Charles Dickens Dies
On 8 June 1870, Dickens suffered another stroke at his home, after a full day's work on Edwin Drood.
The next day, on 9 June, and five years to the day after the Staplehurst crash, he died at Gad's Hill Place never having regained consciousness. The great author was mourned by all his readers. Contrary to his wish to be buried at Rochester Cathedral "in an inexpensive, unostentatious, and strictly private manner", he was laid to rest in the Poets' Corner of Westminster Abbey. The inscription on his tomb reads: "CHARLES DICKENS Born 7th February 1812 Died 9th June 1870." A printed epitaph circulated at the time of the funeral reads: "To the Memory of Charles Dickens (England's most popular author) who died at his residence, Higham, near Rochester, Kent, June 9th, 1870, aged 58 years. He was a sympathiser with the poor, the suffering, and the oppressed; and by his death, one of England's greatest writers is lost to the world."
On Sunday, 19 June 1870, five days after Dickens's interment in the Abbey, Dean Arthur Penrhyn Stanley delivered a memorial elegy, lauding "the genial and loving humorist whom we now mourn", for showing by his own example "that even in dealing with the darkest scenes and the most degraded characters, genius could still be clean, and mirth could be innocent." Pointing to the fresh flowers that adorned the novelist's grave, Stanley assured those present that "the spot would thenceforth be a sacred one with both the New World and the Old, as that of the representative of literature, not of this island only, but of all who speak our English tongue."
Dickens's will stipulated that no memorial be erected to honour him. The only life-size bronze statue of Dickens, cast in 1891 by Francis Edwin Elwell, is located in Clark Park in the Spruce Hill neighbourhood of Philadelphia, Pennsylvania in the United States.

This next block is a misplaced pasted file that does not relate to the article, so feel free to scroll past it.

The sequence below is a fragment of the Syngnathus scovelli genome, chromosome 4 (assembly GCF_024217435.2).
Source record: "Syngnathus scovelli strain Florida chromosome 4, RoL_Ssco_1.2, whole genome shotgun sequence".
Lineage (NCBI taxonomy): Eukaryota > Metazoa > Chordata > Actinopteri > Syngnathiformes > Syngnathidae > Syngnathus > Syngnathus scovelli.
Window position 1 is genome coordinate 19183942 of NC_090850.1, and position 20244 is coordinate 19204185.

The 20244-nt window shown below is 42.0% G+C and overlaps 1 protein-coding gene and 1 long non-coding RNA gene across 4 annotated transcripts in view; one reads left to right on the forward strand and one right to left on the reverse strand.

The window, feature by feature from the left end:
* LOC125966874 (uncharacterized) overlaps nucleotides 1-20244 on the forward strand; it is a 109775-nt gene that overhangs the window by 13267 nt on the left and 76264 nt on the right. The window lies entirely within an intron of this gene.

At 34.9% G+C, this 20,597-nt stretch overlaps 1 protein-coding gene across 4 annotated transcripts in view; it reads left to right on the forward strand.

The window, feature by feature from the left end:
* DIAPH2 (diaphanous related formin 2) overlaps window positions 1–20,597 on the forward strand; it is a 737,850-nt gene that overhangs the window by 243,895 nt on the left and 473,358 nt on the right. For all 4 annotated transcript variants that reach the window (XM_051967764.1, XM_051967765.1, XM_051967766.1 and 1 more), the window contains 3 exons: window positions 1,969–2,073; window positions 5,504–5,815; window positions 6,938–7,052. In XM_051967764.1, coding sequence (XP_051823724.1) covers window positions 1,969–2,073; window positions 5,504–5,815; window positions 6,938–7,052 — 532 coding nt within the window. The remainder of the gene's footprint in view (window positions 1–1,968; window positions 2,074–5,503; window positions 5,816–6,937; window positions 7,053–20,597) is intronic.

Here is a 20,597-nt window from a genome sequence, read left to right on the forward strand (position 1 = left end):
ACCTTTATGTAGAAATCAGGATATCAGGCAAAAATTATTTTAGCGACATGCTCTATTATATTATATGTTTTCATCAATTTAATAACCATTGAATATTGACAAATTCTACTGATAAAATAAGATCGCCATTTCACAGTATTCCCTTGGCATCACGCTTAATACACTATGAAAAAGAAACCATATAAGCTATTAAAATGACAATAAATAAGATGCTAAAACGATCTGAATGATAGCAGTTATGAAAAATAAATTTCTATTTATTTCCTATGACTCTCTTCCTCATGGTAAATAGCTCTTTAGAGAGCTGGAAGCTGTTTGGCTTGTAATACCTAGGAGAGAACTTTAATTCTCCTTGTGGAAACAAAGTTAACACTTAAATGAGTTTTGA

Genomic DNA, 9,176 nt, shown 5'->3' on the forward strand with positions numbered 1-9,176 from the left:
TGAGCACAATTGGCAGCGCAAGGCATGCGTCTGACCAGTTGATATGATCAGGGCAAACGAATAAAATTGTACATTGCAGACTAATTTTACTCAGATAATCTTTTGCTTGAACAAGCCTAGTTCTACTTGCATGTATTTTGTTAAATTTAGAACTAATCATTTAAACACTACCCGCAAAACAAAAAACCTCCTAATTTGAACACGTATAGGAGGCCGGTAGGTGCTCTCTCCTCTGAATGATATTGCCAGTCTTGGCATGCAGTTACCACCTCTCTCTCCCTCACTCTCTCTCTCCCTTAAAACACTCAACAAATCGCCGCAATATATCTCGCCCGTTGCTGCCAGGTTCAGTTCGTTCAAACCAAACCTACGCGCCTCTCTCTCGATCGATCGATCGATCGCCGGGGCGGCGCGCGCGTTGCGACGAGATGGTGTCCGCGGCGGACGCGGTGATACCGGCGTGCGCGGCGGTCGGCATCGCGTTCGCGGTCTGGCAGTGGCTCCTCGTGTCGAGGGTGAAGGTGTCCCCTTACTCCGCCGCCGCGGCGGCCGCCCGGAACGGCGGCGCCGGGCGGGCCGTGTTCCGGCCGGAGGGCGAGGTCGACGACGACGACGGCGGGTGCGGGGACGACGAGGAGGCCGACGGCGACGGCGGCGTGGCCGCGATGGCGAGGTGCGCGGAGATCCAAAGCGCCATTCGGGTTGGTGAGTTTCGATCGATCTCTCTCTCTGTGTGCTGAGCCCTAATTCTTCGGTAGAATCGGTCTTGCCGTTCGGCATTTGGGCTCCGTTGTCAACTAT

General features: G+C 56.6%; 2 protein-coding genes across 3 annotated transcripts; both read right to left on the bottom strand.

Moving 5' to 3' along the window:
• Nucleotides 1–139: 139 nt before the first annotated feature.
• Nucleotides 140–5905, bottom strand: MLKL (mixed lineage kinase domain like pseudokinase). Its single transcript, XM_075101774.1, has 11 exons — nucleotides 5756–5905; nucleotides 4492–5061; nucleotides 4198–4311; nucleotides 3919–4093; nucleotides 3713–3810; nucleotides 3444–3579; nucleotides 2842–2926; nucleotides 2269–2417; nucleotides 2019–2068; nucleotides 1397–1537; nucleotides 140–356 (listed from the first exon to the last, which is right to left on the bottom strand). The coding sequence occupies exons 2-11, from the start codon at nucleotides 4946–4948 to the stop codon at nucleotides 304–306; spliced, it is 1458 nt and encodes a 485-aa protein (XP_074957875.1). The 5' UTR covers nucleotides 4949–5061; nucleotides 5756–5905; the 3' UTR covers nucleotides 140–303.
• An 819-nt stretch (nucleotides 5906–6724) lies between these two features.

n 1858-68 Dickens gave lecturing tours in Britain and the United States. By the end of his last American tour, Dickens could hardly manage solid food, subsisting on champagne and eggs beaten in sherry. In an opium den in Shadwell, Dickens saw an elderly pusher known as Opium Sal, who then featured in his mystery novel THE MYSTERY OF EDWIN DROOD. He collapsed at Preston, in April 1869, after which his doctors put a stop to his public performances. Dickens died at Gadshill on suddenly of a stroke on June 8, 1870. Some of his friends later thought the readings killed him. Dickens had asked that he should be buried "in an inexpensive, unostentatious, and strictly private manner".
When he was a boy Charles Dickens and his father took a walk through Kent. On Gravesend Road they passed a house called Gad's Hill Place. Young Charles was very impressed.
His family was plagued with financial problems. However this imposing structure seemed to be part of a different world. His father noted his interest and told Charles that if he "were to be very persevering and work very hard" he might one day live there.
He did. He bought the house in 1856 and lived there until his death in 1870.